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 New Jersey cartoonist releases new book, gets set for local signing


Photo courtesy of Barbara Louise
Doug Bratton, author of "The Deranged Stalker's Journal of Pop Culture Shock Therapy"
(Nov. 12, 2010) —
New Jersey cartoonist Doug Bratton released his book, "The Deranged Stalker’s Journal of Pop Culture Shock Therapy" on Nov. 2. His latest comic collection was released by famed publishing house Andrews McMeel, publisher of "Calvin & Hobbes," "The Far Side," "Dilbert" and "Doonesbury." A book signing will take place at Barnes & Noble in Paramus Tuesday, Nov. 16 from 7 p.m. to 9 p.m.

The book is not only a compilation of more than 300 comics by Bratton, but also includes a warped narrative by a fictional stalker of the comics. Fashioned as a mock-style journal whose author is just a little bit unstable, "The Deranged Stalker's Journal of Pop Culture Shock Therapy" lambasts the best — and worst — of popular culture, one cartoon panel at a time.

“We wanted something a little different than a collection of comics,” said Bratton of his brainstorming sessions with his editor at Andrews McMeel Publishing, Caty Neis. “I took it from the angle of not only the absurdity of someone stalking a cartoonist, but also the craziness of how this guy goes about stalking me.”

The comics come from Bratton’s Pop Culture Shock Therapy comic archive, a daily entertainment media comic panel that he created in 2002. Pop Culture Shock Therapy started out on the Internet and now appears in newspapers across the country — primarily in college papers and alternative newsweeklies.

“Inside 'The Deranged Stalker's Journal of Pop Culture Shock Therapy,' Bratton skewers pop culture icons ranging from Sesame Street's Bert and Ernie to Harry Potter,” said Caty Neis, book editor for Andrews McMeel Publishing. “From recent news headlines to celeb-inspired mockumentaries, Bratton offers a humorously skewed view of fame, popular culture, and American Idol-worship.”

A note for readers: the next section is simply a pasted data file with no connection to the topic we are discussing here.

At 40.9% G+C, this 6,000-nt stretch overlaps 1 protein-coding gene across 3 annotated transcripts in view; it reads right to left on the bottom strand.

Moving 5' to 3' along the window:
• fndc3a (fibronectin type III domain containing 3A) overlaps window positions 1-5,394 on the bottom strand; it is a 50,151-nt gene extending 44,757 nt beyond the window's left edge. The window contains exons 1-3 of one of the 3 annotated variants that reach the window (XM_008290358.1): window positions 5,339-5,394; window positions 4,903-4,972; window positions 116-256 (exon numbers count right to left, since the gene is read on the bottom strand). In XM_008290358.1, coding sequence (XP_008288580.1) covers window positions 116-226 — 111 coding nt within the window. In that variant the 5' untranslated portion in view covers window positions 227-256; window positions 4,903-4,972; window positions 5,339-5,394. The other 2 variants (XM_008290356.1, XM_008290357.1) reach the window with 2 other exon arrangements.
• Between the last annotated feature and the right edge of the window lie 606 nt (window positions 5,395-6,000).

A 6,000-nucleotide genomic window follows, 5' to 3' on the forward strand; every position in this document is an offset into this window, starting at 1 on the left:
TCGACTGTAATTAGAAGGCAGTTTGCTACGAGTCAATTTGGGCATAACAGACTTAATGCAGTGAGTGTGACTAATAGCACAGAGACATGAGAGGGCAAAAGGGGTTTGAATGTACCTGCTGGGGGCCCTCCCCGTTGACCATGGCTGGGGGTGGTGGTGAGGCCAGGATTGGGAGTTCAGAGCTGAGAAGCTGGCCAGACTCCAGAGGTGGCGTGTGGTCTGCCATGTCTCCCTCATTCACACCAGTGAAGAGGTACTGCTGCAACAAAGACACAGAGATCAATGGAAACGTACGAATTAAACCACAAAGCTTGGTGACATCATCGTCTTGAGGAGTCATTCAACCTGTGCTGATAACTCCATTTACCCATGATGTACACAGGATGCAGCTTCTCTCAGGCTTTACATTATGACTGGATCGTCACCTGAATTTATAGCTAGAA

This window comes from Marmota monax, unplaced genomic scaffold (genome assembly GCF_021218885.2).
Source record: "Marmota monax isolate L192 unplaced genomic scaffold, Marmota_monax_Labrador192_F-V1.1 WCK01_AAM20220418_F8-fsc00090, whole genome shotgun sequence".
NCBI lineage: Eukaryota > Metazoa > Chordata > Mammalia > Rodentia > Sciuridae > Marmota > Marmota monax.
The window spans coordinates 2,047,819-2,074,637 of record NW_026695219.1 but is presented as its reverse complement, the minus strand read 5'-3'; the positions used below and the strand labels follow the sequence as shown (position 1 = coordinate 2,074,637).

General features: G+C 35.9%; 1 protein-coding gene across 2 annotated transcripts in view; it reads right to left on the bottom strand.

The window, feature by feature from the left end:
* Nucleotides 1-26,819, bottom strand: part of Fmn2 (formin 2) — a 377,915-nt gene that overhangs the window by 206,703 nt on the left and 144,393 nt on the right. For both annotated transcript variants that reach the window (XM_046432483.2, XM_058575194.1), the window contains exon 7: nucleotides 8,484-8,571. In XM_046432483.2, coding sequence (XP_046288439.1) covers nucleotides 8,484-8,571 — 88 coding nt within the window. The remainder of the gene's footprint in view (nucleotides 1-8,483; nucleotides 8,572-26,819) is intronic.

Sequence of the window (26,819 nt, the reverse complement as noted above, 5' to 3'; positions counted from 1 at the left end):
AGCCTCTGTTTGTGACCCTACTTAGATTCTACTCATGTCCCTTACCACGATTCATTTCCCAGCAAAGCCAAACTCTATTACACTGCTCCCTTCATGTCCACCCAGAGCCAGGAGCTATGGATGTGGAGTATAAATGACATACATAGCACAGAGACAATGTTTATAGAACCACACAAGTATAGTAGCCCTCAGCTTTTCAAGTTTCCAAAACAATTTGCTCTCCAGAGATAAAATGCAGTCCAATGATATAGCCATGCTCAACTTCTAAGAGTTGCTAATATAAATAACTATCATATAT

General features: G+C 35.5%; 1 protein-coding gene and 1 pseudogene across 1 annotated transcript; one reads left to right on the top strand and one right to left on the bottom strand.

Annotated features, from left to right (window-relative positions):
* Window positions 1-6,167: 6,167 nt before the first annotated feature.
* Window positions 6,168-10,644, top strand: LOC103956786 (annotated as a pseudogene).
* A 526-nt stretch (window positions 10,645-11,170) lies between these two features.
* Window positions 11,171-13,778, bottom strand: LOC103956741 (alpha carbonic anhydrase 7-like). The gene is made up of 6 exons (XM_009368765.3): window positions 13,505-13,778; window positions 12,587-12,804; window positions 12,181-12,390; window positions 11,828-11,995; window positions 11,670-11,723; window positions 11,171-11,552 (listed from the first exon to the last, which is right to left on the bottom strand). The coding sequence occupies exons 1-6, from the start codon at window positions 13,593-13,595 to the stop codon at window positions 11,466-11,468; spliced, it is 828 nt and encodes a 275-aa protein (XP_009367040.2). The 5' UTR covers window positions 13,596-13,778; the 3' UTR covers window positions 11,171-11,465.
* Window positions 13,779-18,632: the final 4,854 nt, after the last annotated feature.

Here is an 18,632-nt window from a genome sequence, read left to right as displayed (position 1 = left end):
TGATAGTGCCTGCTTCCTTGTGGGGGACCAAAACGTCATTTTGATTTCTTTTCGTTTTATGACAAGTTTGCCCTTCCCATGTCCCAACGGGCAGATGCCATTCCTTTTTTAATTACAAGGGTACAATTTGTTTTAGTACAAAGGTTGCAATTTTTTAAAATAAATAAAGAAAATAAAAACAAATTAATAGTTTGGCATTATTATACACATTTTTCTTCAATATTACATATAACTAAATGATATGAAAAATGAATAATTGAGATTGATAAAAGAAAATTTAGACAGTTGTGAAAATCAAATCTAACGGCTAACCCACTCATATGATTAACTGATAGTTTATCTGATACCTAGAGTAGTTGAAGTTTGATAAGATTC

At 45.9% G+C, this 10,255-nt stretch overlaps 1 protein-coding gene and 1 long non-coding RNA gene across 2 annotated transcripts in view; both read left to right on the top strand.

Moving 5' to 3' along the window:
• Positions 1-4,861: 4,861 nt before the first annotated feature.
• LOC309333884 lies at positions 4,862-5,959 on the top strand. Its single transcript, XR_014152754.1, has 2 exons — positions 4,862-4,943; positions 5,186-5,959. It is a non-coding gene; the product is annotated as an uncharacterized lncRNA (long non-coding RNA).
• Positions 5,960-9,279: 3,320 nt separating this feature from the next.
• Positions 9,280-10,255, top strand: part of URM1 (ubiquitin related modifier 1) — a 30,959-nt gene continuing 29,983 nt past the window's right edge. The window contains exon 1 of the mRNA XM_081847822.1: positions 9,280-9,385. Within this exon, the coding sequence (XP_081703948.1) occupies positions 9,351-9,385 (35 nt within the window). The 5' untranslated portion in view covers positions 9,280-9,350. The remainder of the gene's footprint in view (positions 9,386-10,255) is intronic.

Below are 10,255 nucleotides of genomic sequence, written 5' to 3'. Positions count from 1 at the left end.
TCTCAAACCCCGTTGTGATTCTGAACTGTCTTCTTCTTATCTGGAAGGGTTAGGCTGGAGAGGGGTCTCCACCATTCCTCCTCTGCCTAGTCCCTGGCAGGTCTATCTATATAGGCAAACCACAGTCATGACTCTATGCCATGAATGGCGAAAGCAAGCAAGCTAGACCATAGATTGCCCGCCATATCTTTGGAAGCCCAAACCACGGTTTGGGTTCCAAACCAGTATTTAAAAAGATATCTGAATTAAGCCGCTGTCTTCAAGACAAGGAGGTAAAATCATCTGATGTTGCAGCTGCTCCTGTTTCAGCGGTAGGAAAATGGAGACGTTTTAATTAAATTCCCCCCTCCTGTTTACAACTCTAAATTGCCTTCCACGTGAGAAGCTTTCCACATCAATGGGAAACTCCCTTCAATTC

"The Deranged Stalker's Journal of Pop Culture Shock Therapy" is being promoted in several ways, including different forms of social networking media.  A total of four webisodes were created for YouTube and ran weekly leading up to the book release. In addition to updates on Facebook, Bratton’s online subscription service, and speaking engagements, Bratton will also be doing book signings at local book stores and venues.

Bratton’s work has been exhibited at the Museum of Comic and Cartoon Art in Manhattan alongside the works of Charles Schulz, Dr. Seuss, Shel Silverstein, Maurice Sendak and many others. Doug also serves as the New York Metro Chapter Chairperson of the National Cartoonists Society. His comics have appeared in newspapers and magazines across the United States and for clients such as Nickelodeon and MAD Magazine. Pop Culture Shock Therapy comics can also be found at

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